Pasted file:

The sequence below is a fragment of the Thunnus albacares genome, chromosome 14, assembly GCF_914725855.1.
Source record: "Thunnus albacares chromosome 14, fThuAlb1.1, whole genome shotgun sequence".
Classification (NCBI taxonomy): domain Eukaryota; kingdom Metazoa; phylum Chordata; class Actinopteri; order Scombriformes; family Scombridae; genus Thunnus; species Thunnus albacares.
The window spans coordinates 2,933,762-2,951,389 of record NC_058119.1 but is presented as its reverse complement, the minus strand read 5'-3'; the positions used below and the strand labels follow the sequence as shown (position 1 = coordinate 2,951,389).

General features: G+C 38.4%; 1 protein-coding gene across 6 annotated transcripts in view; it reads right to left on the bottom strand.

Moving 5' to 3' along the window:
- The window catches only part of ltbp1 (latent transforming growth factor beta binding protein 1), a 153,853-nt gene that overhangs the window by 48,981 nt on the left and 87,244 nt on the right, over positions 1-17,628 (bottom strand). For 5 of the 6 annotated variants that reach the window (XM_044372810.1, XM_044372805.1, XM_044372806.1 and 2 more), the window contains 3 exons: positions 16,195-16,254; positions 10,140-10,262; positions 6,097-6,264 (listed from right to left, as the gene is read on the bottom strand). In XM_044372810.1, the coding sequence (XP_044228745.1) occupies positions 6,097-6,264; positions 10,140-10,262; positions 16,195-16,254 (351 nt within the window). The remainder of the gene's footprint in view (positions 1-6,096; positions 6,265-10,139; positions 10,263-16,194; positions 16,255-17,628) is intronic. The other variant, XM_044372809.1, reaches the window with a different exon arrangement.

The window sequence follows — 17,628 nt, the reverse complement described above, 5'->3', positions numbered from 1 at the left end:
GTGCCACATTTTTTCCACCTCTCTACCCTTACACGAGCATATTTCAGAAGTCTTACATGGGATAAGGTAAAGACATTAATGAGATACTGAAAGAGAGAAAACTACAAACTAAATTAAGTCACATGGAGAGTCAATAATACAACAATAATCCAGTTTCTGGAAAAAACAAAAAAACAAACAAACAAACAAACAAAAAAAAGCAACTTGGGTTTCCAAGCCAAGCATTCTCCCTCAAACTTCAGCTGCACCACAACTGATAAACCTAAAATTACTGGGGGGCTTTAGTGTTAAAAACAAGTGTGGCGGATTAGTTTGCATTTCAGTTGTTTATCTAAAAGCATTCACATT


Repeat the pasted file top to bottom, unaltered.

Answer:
The sequence below is a fragment of the Thunnus albacares genome, chromosome 14, assembly GCF_914725855.1.
Source record: "Thunnus albacares chromosome 14, fThuAlb1.1, whole genome shotgun sequence".
Classification (NCBI taxonomy): domain Eukaryota; kingdom Metazoa; phylum Chordata; class Actinopteri; order Scombriformes; family Scombridae; genus Thunnus; species Thunnus albacares.
The window spans coordinates 2,933,762-2,951,389 of record NC_058119.1 but is presented as its reverse complement, the minus strand read 5'-3'; the positions used below and the strand labels follow the sequence as shown (position 1 = coordinate 2,951,389).

General features: G+C 38.4%; 1 protein-coding gene across 6 annotated transcripts in view; it reads right to left on the bottom strand.

Moving 5' to 3' along the window:
- The window catches only part of ltbp1 (latent transforming growth factor beta binding protein 1), a 153,853-nt gene that overhangs the window by 48,981 nt on the left and 87,244 nt on the right, over positions 1-17,628 (bottom strand). For 5 of the 6 annotated variants that reach the window (XM_044372810.1, XM_044372805.1, XM_044372806.1 and 2 more), the window contains 3 exons: positions 16,195-16,254; positions 10,140-10,262; positions 6,097-6,264 (listed from right to left, as the gene is read on the bottom strand). In XM_044372810.1, the coding sequence (XP_044228745.1) occupies positions 6,097-6,264; positions 10,140-10,262; positions 16,195-16,254 (351 nt within the window). The remainder of the gene's footprint in view (positions 1-6,096; positions 6,265-10,139; positions 10,263-16,194; positions 16,255-17,628) is intronic. The other variant, XM_044372809.1, reaches the window with a different exon arrangement.

The window sequence follows — 17,628 nt, the reverse complement described above, 5'->3', positions numbered from 1 at the left end:
GTGCCACATTTTTTCCACCTCTCTACCCTTACACGAGCATATTTCAGAAGTCTTACATGGGATAAGGTAAAGACATTAATGAGATACTGAAAGAGAGAAAACTACAAACTAAATTAAGTCACATGGAGAGTCAATAATACAACAATAATCCAGTTTCTGGAAAAAACAAAAAAACAAACAAACAAACAAACAAAAAAAAGCAACTTGGGTTTCCAAGCCAAGCATTCTCCCTCAAACTTCAGCTGCACCACAACTGATAAACCTAAAATTACTGGGGGGCTTTAGTGTTAAAAACAAGTGTGGCGGATTAGTTTGCATTTCAGTTGTTTATCTAAAAGCATTCACATT